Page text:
Riot V- Unleash the Fire (SPV/Steamhammer)

A new chapter.
Release Date: 
22 Oct 2014 (All day)

Riot is one of the overlooked gems of the heavy metal world. They started way back in the late 70’s and released a few albums, such as the masterful Fire Down Under, which were some of the best of that style in the world for that time. With a hard rocking sound that sometimes got so fast that it entered the thrashosphere before Lars Ulrich could even play a drum fill, they should have been prepped to enter into the history books with the likes of Saxon and Angel Witch. Sadly, a combination of lineup turmoil and possibly the worst band mascot to have ever existed adorning their covers, the embers of possibility faded out in the early 80’s.

However, Riot was too good a band to be kept down and they reconvened with a brand new lineup to release another all-time metal masterpiece in 1988’s Thundersteel. This album ditched all of the bands previous hard rock tendencies and took up an incredibly fast speed/power metal sound which was driven by the frankly astounding shredding of guitarist, leader and all around creative force of the band, Mark Reale. The follow-up album to Thundersteel, 1990’s Privilege of Power was arguably just as strong an album, however that level of quality would be something out of the band’s reach as lineup turmoil would once again consign the band to 20 years of mediocrity and obscurity. 

That run of crap was to change however, when the band reunited the Thundersteel lineup and released Immortal Soul in 2011. That album breathed new life into the band, and apart from Tony Moore’s tired and obviously aged vocals they hadn’t sounded fiercer since the 80’s. It looked as if Riot was about to enter into a late-career peak of creativity and success.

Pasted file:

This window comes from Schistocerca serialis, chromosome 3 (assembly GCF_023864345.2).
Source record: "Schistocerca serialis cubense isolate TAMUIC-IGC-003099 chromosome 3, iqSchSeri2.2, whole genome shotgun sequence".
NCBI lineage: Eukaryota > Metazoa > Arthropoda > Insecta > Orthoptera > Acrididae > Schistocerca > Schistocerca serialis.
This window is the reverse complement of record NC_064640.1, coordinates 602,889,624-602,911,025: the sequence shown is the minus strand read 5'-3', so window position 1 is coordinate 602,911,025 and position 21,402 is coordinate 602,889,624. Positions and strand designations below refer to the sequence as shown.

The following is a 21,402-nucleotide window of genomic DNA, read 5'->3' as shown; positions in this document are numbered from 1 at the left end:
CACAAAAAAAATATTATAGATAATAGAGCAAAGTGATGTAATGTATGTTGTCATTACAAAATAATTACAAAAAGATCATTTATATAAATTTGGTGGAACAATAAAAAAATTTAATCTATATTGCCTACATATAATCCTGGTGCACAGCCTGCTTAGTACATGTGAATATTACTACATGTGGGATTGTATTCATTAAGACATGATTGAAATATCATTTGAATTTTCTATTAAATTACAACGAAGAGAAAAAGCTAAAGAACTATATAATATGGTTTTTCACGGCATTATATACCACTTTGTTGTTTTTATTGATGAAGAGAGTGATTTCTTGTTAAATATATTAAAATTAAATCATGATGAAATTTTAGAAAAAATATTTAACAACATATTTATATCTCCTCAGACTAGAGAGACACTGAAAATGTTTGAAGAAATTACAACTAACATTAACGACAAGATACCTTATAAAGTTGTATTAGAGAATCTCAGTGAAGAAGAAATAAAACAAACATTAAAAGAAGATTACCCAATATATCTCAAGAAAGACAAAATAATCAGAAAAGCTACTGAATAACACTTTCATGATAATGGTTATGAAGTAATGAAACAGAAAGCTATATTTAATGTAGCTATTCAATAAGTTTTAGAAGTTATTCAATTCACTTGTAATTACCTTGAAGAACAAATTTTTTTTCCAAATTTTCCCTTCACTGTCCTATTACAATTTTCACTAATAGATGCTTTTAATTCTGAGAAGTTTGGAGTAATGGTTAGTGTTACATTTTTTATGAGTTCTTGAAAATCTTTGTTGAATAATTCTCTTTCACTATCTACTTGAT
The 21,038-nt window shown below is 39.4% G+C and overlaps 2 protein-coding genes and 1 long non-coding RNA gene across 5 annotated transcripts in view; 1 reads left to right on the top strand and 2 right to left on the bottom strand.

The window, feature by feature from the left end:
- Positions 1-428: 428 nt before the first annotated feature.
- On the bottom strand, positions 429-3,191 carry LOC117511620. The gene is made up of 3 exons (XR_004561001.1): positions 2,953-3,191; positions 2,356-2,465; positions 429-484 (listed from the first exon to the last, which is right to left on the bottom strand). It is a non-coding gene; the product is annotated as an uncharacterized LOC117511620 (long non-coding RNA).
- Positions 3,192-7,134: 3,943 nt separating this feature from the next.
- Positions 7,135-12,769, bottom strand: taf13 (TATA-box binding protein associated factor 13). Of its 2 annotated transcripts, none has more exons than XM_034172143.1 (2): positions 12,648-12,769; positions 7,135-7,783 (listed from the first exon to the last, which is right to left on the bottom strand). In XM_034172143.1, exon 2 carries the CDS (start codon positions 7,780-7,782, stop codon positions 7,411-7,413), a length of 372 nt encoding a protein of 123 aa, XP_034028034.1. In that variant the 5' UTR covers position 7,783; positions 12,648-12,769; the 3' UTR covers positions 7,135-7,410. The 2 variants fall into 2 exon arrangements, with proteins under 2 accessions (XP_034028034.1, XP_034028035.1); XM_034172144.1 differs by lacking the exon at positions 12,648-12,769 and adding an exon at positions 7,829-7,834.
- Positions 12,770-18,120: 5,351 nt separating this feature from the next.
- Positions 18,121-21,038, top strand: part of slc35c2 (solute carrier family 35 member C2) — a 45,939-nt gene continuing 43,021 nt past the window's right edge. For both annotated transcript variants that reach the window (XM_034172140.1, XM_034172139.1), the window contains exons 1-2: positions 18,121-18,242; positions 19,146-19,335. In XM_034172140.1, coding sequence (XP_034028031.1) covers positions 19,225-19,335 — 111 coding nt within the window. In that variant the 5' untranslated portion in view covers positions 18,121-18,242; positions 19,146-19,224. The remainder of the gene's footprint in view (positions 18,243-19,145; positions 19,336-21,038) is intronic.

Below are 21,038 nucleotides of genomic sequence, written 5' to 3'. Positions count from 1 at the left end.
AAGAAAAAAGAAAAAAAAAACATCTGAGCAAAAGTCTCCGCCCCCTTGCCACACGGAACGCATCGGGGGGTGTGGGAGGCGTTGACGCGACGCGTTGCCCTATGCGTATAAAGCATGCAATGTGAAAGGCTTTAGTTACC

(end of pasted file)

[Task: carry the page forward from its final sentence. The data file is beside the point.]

Then Mark Reale died.

The band’s founder and one consistent member throughout its 47 year history passed away on January 25th 2012 after suffering a subarachnoid haemorrhage. It would have been quite reasonable to assume that the band would have folded there and then. That wasn’t the case however, as two members from the Immortal Soul album- guitarist Mike Flyntz and bassist Don Van Stavern- decided to press on with the band.

So here we are with a new lineup and a new moniker, Riot V. A new name is a shrewd move, and a respectful one, but the question still remains as to whether or not any incarnation of the Riot name could succeed without Reale, especially after such a promising return.

Well, in this reviewer’s humble- or perhaps heretical- opinion, Unleash the Fire manages to one-up Immortal Soul.

The first noticeable improvement is new vocalist Todd Michael Hall. While Tony Moore is much beloved by Thundersteel fans, his vocals were easily the weakest element of Immortal Soul, sounding strained on some of the faster tracks and completely unable to hit the high notes. Hall’s vocals on the other hand are powerful and much more well-rounded. 

It also helps that there’s a plethora of infectious choruses for him to sing. Half of the songs on this album have that infectious, stick-in-your-head quality that makes for great power metal. Songs like the Maiden-tinged Land of the Rising Sun, the title track and particularly the forlorn, nostalgia tinged campfire sing-along that is Take Me Back all rank up there as some of the best melodic metal to have come out all year.

Another tenet of this post-Reale sound is the scaling back of guitar theatrics. Oh, there are still plenty of virtuosic harmonies about, but for the most part the riffs are straightforward, hooky affairs. This isn’t either a good or a bad thing, but just an illustration of the differences in songwriting.  

Ultimately, Unleash the Fire is the sound of a band rising from the ashes after the loss of an irreplaceable member. Some may debate integrity of carrying on without Mark Reale, but with a set of tunes as strong as this, it’s undeniable that they’re doing justice to his memory.